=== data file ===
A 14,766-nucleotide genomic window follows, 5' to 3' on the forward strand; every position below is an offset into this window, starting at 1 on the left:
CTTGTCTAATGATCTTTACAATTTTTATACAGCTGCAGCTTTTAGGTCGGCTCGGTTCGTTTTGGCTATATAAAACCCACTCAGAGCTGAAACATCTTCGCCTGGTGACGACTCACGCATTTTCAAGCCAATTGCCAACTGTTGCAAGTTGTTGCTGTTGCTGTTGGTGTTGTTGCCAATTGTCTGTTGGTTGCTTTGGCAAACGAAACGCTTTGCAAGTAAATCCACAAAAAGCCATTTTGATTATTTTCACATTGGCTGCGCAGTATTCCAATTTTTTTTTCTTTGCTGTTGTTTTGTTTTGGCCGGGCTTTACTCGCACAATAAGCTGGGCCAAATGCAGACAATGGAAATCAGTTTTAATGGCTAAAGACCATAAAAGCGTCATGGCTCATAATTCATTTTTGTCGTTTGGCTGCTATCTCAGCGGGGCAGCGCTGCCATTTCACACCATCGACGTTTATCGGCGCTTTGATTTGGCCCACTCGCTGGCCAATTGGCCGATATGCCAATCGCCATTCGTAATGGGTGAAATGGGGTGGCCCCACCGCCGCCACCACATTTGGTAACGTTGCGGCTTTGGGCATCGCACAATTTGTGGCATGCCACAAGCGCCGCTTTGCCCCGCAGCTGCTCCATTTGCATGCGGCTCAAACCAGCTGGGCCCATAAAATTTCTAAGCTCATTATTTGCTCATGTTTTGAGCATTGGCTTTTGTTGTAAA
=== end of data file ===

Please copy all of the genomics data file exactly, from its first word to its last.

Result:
A 14,766-nucleotide genomic window follows, 5' to 3' on the forward strand; every position below is an offset into this window, starting at 1 on the left:
CTTGTCTAATGATCTTTACAATTTTTATACAGCTGCAGCTTTTAGGTCGGCTCGGTTCGTTTTGGCTATATAAAACCCACTCAGAGCTGAAACATCTTCGCCTGGTGACGACTCACGCATTTTCAAGCCAATTGCCAACTGTTGCAAGTTGTTGCTGTTGCTGTTGGTGTTGTTGCCAATTGTCTGTTGGTTGCTTTGGCAAACGAAACGCTTTGCAAGTAAATCCACAAAAAGCCATTTTGATTATTTTCACATTGGCTGCGCAGTATTCCAATTTTTTTTTCTTTGCTGTTGTTTTGTTTTGGCCGGGCTTTACTCGCACAATAAGCTGGGCCAAATGCAGACAATGGAAATCAGTTTTAATGGCTAAAGACCATAAAAGCGTCATGGCTCATAATTCATTTTTGTCGTTTGGCTGCTATCTCAGCGGGGCAGCGCTGCCATTTCACACCATCGACGTTTATCGGCGCTTTGATTTGGCCCACTCGCTGGCCAATTGGCCGATATGCCAATCGCCATTCGTAATGGGTGAAATGGGGTGGCCCCACCGCCGCCACCACATTTGGTAACGTTGCGGCTTTGGGCATCGCACAATTTGTGGCATGCCACAAGCGCCGCTTTGCCCCGCAGCTGCTCCATTTGCATGCGGCTCAAACCAGCTGGGCCCATAAAATTTCTAAGCTCATTATTTGCTCATGTTTTGAGCATTGGCTTTTGTTGTAAA